The other night while I was standing at the stove frying the falafel for dinner my four year old comes into the kitchen, takes his thumb out of his mouth, and asks “When are we allowed to see someone again? Is the sickness over yet?” He pops his thumb back in his mouth as he waits for my answer. I feel the tears welling in my eyes as I look down at his sweet little face. “It’s going to be a little while still, buddy.”
I know he’s missing his best friend from preschool who lives just two houses up the road from us. So close, and yet so far. The promise that we will FaceTime him soon doesn’t suffice. He wants his friends in flesh and blood. He longs to chase them around the playground, build block towers together and race cars.
And I know he’s not the only one. We’re all longing for things right now. We’ve all entered, willingly or not, into this season of Lent. We’re just not sure when the Easter moment will come.
David Kessler, a death and grieving expert, recently said in a podcast “We are all dealing with the collective loss of the world we once knew.” This heaviness, which he names grief, keeps many of us awake at night and hangs over us when we get out of bed in the morning.
Though we’re trying our best to stay positive, to make meaning, and to find the hidden treasures in these strange and quiet times, we are simultaneously grieving the loss of so many things. Our sense of safety, for one. The loss of thousands of lives. Jobs we loved and routines that grounded us. We are grieving the loss of physical touch and connection, of gathering for meals and for worship. How I long to cuddle my sweet nephew and sit on the same couch with my friends, refilling their glasses and the chip bowl and laughing the night away. I had no idea what I had, until it was gone.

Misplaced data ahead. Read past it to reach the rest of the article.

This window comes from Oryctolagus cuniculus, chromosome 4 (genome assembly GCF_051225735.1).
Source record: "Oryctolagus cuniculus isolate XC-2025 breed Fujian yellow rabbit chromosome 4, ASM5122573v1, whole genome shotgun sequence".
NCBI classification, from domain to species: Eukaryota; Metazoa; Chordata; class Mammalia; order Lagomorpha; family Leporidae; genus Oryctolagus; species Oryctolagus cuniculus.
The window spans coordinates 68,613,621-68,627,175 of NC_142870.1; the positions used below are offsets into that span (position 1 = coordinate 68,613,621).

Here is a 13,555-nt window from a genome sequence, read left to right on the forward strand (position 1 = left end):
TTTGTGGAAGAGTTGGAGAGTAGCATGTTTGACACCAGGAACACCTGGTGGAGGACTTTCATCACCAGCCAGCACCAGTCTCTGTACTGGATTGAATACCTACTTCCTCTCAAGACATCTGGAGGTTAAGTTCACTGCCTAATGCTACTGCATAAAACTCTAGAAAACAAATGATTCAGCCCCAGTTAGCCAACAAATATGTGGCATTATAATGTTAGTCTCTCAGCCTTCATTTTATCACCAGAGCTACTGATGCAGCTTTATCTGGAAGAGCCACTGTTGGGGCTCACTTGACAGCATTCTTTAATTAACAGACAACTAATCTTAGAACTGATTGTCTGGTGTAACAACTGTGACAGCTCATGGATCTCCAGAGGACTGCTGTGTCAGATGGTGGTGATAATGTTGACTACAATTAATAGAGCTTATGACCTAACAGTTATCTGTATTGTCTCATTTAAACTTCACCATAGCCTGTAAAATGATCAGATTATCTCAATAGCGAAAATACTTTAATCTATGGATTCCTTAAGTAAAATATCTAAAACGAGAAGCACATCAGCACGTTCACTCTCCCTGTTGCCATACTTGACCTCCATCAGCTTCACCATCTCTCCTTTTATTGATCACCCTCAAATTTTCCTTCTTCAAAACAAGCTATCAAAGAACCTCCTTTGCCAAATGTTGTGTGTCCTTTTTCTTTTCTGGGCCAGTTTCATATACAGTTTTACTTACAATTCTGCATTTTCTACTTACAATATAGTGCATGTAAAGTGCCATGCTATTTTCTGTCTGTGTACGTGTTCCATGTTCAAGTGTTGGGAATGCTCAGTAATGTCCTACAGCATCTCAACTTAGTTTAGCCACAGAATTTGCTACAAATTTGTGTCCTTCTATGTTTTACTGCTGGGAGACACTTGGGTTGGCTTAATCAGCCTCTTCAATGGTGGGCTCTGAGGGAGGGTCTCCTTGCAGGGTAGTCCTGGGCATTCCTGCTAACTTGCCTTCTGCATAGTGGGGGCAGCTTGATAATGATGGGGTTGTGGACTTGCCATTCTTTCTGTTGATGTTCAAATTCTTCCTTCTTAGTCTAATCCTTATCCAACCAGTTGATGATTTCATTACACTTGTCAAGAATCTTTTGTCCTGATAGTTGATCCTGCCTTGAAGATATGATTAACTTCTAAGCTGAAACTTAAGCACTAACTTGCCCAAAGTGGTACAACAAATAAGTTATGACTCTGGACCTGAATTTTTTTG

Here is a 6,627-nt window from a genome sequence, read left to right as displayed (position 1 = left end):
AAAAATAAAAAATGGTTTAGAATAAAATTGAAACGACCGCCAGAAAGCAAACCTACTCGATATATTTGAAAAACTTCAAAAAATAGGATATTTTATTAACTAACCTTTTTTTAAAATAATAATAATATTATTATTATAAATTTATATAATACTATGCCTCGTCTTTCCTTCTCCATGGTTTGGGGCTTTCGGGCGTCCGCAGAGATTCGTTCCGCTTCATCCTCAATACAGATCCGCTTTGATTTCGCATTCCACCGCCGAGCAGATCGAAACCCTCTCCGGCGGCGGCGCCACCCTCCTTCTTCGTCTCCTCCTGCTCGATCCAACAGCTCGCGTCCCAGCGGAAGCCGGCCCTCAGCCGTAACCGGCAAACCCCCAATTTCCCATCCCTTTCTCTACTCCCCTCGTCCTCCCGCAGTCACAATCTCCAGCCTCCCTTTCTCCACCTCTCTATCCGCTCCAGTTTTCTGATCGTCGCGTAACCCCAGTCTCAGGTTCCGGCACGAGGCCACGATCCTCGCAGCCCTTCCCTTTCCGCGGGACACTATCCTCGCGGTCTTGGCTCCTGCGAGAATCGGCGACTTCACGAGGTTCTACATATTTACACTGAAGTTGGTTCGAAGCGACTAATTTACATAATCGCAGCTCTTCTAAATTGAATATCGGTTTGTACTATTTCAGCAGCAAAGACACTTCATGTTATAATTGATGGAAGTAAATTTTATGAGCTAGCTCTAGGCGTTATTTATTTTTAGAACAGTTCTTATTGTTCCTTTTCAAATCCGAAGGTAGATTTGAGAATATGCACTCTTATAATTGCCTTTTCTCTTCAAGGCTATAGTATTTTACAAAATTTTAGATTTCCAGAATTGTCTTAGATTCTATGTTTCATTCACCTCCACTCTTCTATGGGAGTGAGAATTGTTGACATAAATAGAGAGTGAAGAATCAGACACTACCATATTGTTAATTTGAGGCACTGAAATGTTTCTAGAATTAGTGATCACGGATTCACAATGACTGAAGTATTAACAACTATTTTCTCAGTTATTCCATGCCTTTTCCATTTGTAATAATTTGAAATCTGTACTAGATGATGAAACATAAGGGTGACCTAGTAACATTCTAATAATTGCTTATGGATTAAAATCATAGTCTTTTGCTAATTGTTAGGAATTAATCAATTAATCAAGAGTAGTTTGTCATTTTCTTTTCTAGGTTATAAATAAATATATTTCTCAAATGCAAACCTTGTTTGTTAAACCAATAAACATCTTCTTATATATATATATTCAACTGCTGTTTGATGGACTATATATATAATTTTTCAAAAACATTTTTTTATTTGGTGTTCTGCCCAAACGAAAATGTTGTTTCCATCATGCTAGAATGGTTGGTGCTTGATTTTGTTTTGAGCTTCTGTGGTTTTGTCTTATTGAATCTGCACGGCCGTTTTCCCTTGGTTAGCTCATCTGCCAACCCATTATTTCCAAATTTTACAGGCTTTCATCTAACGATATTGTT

We know it won’t last forever because dark nights never do, but I think there is power in acknowledging our grief. Yes there might be others struggling more than I am, but hurt is hurt and when I take a moment to sit with mine and look it straight in the eyes, compassion for myself and for others grows. And empathy is something we can’t have too much of in this world.
Why Lord, do you stand far off? Why do you hide yourself in times of trouble? – Psalm 10:1
How long, Lord? Will you hide your face from me? How long must I wrestle with my thoughts and day after day have sorrow in my heart? – Psalm 13:1
These Psalms show us that the discipline of lament is a rich and integral part of the Christian faith. We can let our sorrow, our helplessness and frustration, be the energy that catapults us into the Father’s arms. We are not alone in our tears — our compassionate God is with us in the darkness, sharing in our pain.
N.T. Wright wrote in an article recently, “As the Spirit laments within us, so we become, even in our self-isolation, small shrines where the presence and healing love of God can dwell. And out of that there can emerge new possibilities, new acts of kindness, new scientific understanding, new hope.”
We are all in this together. My prayer is that as we bring our grief to God that he would make us spaces where healing can happen, change can happen, goodness can happen, as he shows us new and creative ways to virtually reach out and hold one another’s hands.